The dreaded Big O

John_N

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My 1982 Sadler 32 is up for sale but the bad news is that the buyer's surveyor has discovered osmosis. I couldn't detect any problem during the winter lay-up ashore but he pointed out several tiny blisters which, when burst, exuded a seepage of liquid with the tell-tale smell of vinegar.
The buyer is naturally frightened off but can anyone give me a ballpark figure for treatment and by what amount should I lower my price to contribute towards the cost of treatment which he might (or might not) undertake.
 

fisherman

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It used to be about £100 per foot. However, there is an outfit which will come round and strip your gel coat, and if you can leave the hull to dry out, you can recoat it yourself. You could just treat the blisters, grind back, clean, dry and fill. After all, 99.9% of your gel coat is still osmosis free..
 

Bajansailor

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The buyer's surveyor is just covering his butt by 'going to town' on these (relatively) few blisters.
Dont lose any sleep over them.
I would agree with Fisherman - let her dry out for a bit, and attack the blisters individually. Leave the rest of the gel coat alone.
As others have said before, your boat aint gonna sink cos of a few blisters.
 

claymore

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This happened to a friend of mine who sold a Jouet in the late 90's.
He had the job done at a cost of around £2K and the buyer was happy to go ahead.
They had discussed discounting the price of the boat by the cost of the job.
I suppose it depends how keen and quickly you want to sell her.
 

jwilson

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Current going rates for the @full monty' treatment done commercially is about £150 a foot once you include VAT etc.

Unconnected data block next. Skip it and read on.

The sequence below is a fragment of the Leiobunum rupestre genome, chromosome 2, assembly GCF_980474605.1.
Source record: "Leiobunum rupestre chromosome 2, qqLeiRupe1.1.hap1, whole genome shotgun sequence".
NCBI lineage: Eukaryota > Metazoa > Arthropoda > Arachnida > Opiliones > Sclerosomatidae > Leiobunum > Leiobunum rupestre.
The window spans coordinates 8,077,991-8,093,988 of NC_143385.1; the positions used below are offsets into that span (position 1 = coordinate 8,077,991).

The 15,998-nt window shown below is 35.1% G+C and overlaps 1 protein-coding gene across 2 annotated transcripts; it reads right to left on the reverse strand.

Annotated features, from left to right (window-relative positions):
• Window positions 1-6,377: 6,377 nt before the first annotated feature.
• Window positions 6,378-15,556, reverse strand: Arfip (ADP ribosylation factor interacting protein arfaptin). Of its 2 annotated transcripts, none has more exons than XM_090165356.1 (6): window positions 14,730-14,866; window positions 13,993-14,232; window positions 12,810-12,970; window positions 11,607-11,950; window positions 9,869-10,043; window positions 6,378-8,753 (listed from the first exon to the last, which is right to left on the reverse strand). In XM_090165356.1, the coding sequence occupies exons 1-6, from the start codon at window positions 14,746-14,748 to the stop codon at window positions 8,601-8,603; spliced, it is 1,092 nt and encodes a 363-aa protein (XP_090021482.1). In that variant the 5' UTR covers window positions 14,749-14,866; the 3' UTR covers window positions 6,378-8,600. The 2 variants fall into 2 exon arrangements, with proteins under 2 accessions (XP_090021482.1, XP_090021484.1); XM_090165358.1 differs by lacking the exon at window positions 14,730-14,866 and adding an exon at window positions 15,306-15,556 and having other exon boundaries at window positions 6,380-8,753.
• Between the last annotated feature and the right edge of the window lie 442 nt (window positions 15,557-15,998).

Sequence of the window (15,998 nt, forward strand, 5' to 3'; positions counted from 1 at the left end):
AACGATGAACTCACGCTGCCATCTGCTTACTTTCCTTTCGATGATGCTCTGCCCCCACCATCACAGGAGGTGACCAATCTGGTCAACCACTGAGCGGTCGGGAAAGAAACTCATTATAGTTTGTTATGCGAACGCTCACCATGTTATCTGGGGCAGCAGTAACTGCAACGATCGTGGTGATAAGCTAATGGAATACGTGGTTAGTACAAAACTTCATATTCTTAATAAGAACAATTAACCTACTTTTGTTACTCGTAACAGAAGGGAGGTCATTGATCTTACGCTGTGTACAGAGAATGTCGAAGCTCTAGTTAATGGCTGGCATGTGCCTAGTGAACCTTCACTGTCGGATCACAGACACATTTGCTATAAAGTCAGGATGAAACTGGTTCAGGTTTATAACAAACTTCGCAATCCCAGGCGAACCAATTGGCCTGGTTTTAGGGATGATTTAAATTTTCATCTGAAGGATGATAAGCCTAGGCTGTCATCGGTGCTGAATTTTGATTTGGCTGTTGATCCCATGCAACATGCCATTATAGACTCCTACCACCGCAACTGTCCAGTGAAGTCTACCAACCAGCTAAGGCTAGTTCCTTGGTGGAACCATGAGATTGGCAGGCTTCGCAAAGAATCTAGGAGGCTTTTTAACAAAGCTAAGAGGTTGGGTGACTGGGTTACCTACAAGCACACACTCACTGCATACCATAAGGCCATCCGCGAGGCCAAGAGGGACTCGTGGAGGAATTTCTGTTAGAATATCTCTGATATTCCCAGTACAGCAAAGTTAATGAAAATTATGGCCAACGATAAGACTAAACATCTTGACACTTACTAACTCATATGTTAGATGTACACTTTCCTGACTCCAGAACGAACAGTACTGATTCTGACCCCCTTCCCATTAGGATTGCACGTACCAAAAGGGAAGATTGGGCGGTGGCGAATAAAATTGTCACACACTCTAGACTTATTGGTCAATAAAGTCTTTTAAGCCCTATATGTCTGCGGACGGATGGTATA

Personally if it was my boat I'd much prefer to treat the individual blisters and do no more, but you are trying to sell. The next surveyor will say something like "... moisture levels in the hull are high, and it is likely that an osmosis treatment will be required within a few years" and you'll be back to the buyer either being scared off, or wanting the money off.

It's fairly common to agree a 50/50 split of the cost of a full treatment between buyer and seller. The buyer pays part as afterwards he's getting a boat that is perceived to be of higher value.
 

derekgillard

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I bought my Sadler 29 six years ago and she was found to have the big O, it put me off and I suspect a lot of buyers, in the end the seller and I split the cost of treatment 50/50 which came to around £4,500 in total, your problem is if you do not do it high water content will always be found in the hull putting buyers off. I had mine checked last year five years after treatment and it is still low.

Not sure where you are but Hayling Yacht company on Hayling were very helpful.

Good luck

Del buoy
 
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